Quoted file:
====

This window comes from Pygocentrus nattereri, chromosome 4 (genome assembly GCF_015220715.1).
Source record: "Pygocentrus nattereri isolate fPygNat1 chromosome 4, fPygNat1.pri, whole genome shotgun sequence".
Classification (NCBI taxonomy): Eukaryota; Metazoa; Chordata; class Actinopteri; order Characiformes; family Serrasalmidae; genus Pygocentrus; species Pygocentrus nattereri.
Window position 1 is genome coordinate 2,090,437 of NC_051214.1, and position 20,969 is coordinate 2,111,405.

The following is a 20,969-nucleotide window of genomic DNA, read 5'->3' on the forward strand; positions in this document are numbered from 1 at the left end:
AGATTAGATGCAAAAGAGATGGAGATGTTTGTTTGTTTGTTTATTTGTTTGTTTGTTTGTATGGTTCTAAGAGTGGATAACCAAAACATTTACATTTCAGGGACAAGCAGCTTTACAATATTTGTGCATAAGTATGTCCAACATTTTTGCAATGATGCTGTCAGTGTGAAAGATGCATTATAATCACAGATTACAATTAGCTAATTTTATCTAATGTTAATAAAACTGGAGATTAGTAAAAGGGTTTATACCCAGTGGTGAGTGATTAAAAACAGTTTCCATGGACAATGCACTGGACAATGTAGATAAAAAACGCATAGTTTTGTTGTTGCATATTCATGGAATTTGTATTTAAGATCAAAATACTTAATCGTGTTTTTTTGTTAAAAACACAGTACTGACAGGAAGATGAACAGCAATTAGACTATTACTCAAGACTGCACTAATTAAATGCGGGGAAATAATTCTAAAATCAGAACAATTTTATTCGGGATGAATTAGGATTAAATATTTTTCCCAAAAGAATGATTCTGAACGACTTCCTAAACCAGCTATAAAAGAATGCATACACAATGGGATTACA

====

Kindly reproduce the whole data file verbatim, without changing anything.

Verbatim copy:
This window comes from Pygocentrus nattereri, chromosome 4 (genome assembly GCF_015220715.1).
Source record: "Pygocentrus nattereri isolate fPygNat1 chromosome 4, fPygNat1.pri, whole genome shotgun sequence".
Classification (NCBI taxonomy): Eukaryota; Metazoa; Chordata; class Actinopteri; order Characiformes; family Serrasalmidae; genus Pygocentrus; species Pygocentrus nattereri.
Window position 1 is genome coordinate 2,090,437 of NC_051214.1, and position 20,969 is coordinate 2,111,405.

The following is a 20,969-nucleotide window of genomic DNA, read 5'->3' on the forward strand; positions in this document are numbered from 1 at the left end:
AGATTAGATGCAAAAGAGATGGAGATGTTTGTTTGTTTGTTTATTTGTTTGTTTGTTTGTATGGTTCTAAGAGTGGATAACCAAAACATTTACATTTCAGGGACAAGCAGCTTTACAATATTTGTGCATAAGTATGTCCAACATTTTTGCAATGATGCTGTCAGTGTGAAAGATGCATTATAATCACAGATTACAATTAGCTAATTTTATCTAATGTTAATAAAACTGGAGATTAGTAAAAGGGTTTATACCCAGTGGTGAGTGATTAAAAACAGTTTCCATGGACAATGCACTGGACAATGTAGATAAAAAACGCATAGTTTTGTTGTTGCATATTCATGGAATTTGTATTTAAGATCAAAATACTTAATCGTGTTTTTTTGTTAAAAACACAGTACTGACAGGAAGATGAACAGCAATTAGACTATTACTCAAGACTGCACTAATTAAATGCGGGGAAATAATTCTAAAATCAGAACAATTTTATTCGGGATGAATTAGGATTAAATATTTTTCCCAAAAGAATGATTCTGAACGACTTCCTAAACCAGCTATAAAAGAATGCATACACAATGGGATTACA